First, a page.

A day in Venice, two hours in Florence and very happy birthday in Provence

Thus far our route had made some vague sense despite covering an ambitious amount of ground in a short period of time. Over the next few days all common sense went out the window as we had a date to keep in the south of France. Caro’s mum was celebrating a milestone birthday and, unbeknownst to her, the whole family was descending on the house to celebrate with her.  At this point we were a little bit ahead of schedule due to the weather so we decided to spend a day exploring Venice, which hadn’t been on the original itinerary but was kind of on the way. Also, as Caro had already been to Venice and we were unlikely to make a separate trip specifically to visit, it seemed a good idea to take the opportunity to see it now.

Our campsite was called Camping Rialto and it had changed very little in the 10 years since Caro had stayed there with her brother on their trip around Italy. It was ten minutes to Venice by bus and by far the cheapest option so we were not complaining. The only downside was that it was also hosting both French and Belgian school groups and our first night coincided with the football world cup semi-final between those two nations. It was a rather boisterous evening in the camp bar. The next morning, we were awake early and so headed into Venice before the crowds really built up. We hadn’t realised that we needed to buy a ticket from the campsite before boarding the bus so ended up, entirely inadvertently, travelling in to Venice for free. We do not recommend this course of action so check with your accommodation as to how to secure a bus ticket.

Once in Venice proper we weaved through the streets and over canals in the general direction of the Piazza San Marco. It was surprisingly quiet at 9am and nice to see locals going about their mornings and have an opportunity appreciate the more day to day, less glossed side of the town.

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Our first stop was the Rialto bridge, which was all but abandoned. Caro’s memory of the bridge was hordes of people and shops covered top to bottom in Venetian masks. But the shops were shut and the people scarce, it was absolutely wonderful and caused Caro to reassess her previously held tepid opinion of the place.

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When we arrived in Piazza San Marco the queue to the San Marco Campanile (the bell tower) was tiny so we decided to make that our first stop.

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Unfortunately, or fortunately depending on your point of view, you cannot climb the stairs so we were whizzed to the top in a lift. The views from the top are pretty spectacular.

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When we got back to ground level the queue to visit San Marco Basilica was long but moving pretty quickly so we joined up and within 25 minutes were making our way through the impressive doors. This wait gave Caro time to do pull on some extra clothes in the queue (unnecessary as they give you robes inside the door if needed) and also allowed us some time to snap pictures of the gorgeous exterior.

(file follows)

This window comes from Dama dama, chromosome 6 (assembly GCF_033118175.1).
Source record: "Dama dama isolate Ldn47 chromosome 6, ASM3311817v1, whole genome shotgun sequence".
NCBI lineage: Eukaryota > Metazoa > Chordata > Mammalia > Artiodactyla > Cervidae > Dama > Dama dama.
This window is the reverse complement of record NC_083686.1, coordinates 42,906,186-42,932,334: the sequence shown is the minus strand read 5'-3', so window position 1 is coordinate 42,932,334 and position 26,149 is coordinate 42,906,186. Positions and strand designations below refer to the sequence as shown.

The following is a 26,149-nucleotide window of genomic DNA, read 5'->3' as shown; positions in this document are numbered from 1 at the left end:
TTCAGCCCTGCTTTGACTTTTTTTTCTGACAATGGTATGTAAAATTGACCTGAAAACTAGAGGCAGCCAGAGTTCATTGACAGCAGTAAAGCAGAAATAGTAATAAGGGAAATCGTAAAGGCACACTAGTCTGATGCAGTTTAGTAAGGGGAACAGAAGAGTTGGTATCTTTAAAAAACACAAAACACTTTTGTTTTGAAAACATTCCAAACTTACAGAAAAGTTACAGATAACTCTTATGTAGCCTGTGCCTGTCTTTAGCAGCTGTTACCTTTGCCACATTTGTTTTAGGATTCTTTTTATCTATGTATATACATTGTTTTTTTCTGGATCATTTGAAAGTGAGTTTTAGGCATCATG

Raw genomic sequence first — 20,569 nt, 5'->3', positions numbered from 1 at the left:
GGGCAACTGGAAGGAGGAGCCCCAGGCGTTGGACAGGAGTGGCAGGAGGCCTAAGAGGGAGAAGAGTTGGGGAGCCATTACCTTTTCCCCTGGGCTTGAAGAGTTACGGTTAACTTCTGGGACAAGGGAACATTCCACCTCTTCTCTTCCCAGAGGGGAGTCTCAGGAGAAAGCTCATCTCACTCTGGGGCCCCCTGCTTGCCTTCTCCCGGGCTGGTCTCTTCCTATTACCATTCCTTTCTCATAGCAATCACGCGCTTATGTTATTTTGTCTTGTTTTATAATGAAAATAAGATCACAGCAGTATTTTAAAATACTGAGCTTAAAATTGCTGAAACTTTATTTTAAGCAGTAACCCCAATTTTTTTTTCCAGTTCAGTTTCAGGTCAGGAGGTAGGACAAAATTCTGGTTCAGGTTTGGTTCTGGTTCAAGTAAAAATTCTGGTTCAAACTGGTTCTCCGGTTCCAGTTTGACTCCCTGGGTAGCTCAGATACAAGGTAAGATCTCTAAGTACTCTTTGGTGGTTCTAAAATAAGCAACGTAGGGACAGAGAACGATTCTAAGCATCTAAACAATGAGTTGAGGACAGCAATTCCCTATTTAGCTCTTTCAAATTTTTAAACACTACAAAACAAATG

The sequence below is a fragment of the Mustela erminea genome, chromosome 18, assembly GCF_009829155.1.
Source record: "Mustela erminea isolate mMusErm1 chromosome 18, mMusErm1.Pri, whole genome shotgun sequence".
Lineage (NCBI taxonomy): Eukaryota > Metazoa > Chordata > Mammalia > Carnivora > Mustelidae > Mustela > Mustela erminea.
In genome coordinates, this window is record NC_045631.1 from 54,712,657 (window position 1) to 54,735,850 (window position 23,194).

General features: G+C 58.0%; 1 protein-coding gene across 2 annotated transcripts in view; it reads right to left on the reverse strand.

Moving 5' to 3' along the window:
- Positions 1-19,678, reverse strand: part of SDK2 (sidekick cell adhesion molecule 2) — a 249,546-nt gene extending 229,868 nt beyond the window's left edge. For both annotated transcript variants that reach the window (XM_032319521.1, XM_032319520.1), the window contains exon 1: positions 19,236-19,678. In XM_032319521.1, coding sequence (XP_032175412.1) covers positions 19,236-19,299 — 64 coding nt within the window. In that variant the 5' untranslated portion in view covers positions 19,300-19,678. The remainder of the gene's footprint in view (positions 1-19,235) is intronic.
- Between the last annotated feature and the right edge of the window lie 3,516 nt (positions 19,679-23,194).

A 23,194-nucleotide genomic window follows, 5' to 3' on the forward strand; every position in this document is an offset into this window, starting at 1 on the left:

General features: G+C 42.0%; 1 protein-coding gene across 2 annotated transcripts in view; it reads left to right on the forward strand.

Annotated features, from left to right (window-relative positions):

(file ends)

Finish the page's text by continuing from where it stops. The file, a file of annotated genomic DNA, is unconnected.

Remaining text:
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Inside the Basilica is absolutely stunning, you aren’t allowed to take photos so you will just have to take our word for it. By a stroke of luck we were there when a visiting choir were performing and the musical accompaniment was a lovely bonus to our visit.

Next up was the Doge’s Palace or Palazzo Ducale. The seat of Venetian power from the 9th century, although the existing building dates from the early 15th, the flamboyant pink and white building is immediately next door to the basilica and sits in pride of place on the waterfront.

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It was an absolutely fascinating place to visit and we learned a huge amount about the palace and the Venetian republic. The detailed audio guide is an absolute must, there are informative sign boards in each room but the audio guide is a veritable treasure trove of information.  We were only sorry that we weren’t able to book on to the Secret Itineraries tour which takes you into the back rooms where the real governing took place, it would be top of our agenda if we were to return to Venice. There is still plenty to see on the self-guided tour from the mish mash of architectures in the courtyard to the exquisitely painted ceilings and highly decorated rooms inside.

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Palazzo Ducale is also home to the famous Ponte dei Sospiri, or the Bridge of Sighs, which connects the palace to the prisons on the opposite side of the Rio di Palazzo. Tourists swarm the Ponte della Paglia to get an exterior photograph of the rather innocuous looking bridge.